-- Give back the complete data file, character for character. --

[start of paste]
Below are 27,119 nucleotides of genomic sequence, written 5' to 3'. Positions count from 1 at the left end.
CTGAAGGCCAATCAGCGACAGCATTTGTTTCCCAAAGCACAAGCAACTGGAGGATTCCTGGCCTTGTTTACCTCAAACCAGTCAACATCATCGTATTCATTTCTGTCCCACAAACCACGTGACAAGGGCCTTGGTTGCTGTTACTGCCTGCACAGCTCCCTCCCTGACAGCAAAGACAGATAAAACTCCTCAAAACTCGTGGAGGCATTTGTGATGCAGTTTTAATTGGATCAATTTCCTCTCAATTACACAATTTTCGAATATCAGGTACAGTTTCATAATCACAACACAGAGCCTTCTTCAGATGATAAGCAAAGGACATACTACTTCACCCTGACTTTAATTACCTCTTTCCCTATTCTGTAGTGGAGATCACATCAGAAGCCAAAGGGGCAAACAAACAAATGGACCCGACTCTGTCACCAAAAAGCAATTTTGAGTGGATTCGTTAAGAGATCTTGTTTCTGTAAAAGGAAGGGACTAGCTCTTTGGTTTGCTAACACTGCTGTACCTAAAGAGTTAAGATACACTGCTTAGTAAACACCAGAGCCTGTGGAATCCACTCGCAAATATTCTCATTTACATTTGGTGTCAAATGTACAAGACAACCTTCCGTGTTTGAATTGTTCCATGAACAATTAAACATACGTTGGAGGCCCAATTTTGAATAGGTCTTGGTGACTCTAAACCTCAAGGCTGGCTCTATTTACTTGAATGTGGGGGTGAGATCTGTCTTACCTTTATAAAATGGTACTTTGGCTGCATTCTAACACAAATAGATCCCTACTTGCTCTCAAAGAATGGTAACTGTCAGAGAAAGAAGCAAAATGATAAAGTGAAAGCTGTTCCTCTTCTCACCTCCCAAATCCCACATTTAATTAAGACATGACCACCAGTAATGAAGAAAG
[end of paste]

Below are 27,119 nucleotides of genomic sequence, written 5' to 3'. Positions count from 1 at the left end.
CTGAAGGCCAATCAGCGACAGCATTTGTTTCCCAAAGCACAAGCAACTGGAGGATTCCTGGCCTTGTTTACCTCAAACCAGTCAACATCATCGTATTCATTTCTGTCCCACAAACCACGTGACAAGGGCCTTGGTTGCTGTTACTGCCTGCACAGCTCCCTCCCTGACAGCAAAGACAGATAAAACTCCTCAAAACTCGTGGAGGCATTTGTGATGCAGTTTTAATTGGATCAATTTCCTCTCAATTACACAATTTTCGAATATCAGGTACAGTTTCATAATCACAACACAGAGCCTTCTTCAGATGATAAGCAAAGGACATACTACTTCACCCTGACTTTAATTACCTCTTTCCCTATTCTGTAGTGGAGATCACATCAGAAGCCAAAGGGGCAAACAAACAAATGGACCCGACTCTGTCACCAAAAAGCAATTTTGAGTGGATTCGTTAAGAGATCTTGTTTCTGTAAAAGGAAGGGACTAGCTCTTTGGTTTGCTAACACTGCTGTACCTAAAGAGTTAAGATACACTGCTTAGTAAACACCAGAGCCTGTGGAATCCACTCGCAAATATTCTCATTTACATTTGGTGTCAAATGTACAAGACAACCTTCCGTGTTTGAATTGTTCCATGAACAATTAAACATACGTTGGAGGCCCAATTTTGAATAGGTCTTGGTGACTCTAAACCTCAAGGCTGGCTCTATTTACTTGAATGTGGGGGTGAGATCTGTCTTACCTTTATAAAATGGTACTTTGGCTGCATTCTAACACAAATAGATCCCTACTTGCTCTCAAAGAATGGTAACTGTCAGAGAAAGAAGCAAAATGATAAAGTGAAAGCTGTTCCTCTTCTCACCTCCCAAATCCCACATTTAATTAAGACATGACCACCAGTAATGAAGAAAG